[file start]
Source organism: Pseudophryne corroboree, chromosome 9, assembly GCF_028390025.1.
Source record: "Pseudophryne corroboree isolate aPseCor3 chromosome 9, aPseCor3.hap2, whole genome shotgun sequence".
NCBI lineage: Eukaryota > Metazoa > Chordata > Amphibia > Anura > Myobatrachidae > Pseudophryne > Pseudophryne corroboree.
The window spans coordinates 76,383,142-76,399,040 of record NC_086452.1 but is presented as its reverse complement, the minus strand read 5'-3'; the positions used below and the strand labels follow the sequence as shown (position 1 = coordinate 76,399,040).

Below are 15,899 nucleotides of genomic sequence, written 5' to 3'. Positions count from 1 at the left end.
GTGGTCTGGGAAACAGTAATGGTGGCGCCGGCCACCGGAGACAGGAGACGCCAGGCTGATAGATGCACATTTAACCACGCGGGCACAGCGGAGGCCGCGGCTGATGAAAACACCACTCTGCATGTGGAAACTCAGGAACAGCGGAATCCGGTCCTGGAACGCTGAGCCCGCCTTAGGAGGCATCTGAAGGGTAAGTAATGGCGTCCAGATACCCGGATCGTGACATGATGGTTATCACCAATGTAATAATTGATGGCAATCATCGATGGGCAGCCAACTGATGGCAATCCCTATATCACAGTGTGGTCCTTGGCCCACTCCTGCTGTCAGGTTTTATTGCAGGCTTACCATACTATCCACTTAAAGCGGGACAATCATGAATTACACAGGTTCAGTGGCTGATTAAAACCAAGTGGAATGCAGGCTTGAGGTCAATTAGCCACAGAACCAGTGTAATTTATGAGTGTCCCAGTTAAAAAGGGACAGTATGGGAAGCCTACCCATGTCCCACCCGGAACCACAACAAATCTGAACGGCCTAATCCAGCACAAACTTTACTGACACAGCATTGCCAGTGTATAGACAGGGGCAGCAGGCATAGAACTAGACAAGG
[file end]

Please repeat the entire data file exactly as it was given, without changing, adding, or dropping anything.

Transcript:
Source organism: Pseudophryne corroboree, chromosome 9, assembly GCF_028390025.1.
Source record: "Pseudophryne corroboree isolate aPseCor3 chromosome 9, aPseCor3.hap2, whole genome shotgun sequence".
NCBI lineage: Eukaryota > Metazoa > Chordata > Amphibia > Anura > Myobatrachidae > Pseudophryne > Pseudophryne corroboree.
The window spans coordinates 76,383,142-76,399,040 of record NC_086452.1 but is presented as its reverse complement, the minus strand read 5'-3'; the positions used below and the strand labels follow the sequence as shown (position 1 = coordinate 76,399,040).

Below are 15,899 nucleotides of genomic sequence, written 5' to 3'. Positions count from 1 at the left end.
GTGGTCTGGGAAACAGTAATGGTGGCGCCGGCCACCGGAGACAGGAGACGCCAGGCTGATAGATGCACATTTAACCACGCGGGCACAGCGGAGGCCGCGGCTGATGAAAACACCACTCTGCATGTGGAAACTCAGGAACAGCGGAATCCGGTCCTGGAACGCTGAGCCCGCCTTAGGAGGCATCTGAAGGGTAAGTAATGGCGTCCAGATACCCGGATCGTGACATGATGGTTATCACCAATGTAATAATTGATGGCAATCATCGATGGGCAGCCAACTGATGGCAATCCCTATATCACAGTGTGGTCCTTGGCCCACTCCTGCTGTCAGGTTTTATTGCAGGCTTACCATACTATCCACTTAAAGCGGGACAATCATGAATTACACAGGTTCAGTGGCTGATTAAAACCAAGTGGAATGCAGGCTTGAGGTCAATTAGCCACAGAACCAGTGTAATTTATGAGTGTCCCAGTTAAAAAGGGACAGTATGGGAAGCCTACCCATGTCCCACCCGGAACCACAACAAATCTGAACGGCCTAATCCAGCACAAACTTTACTGACACAGCATTGCCAGTGTATAGACAGGGGCAGCAGGCATAGAACTAGACAAGG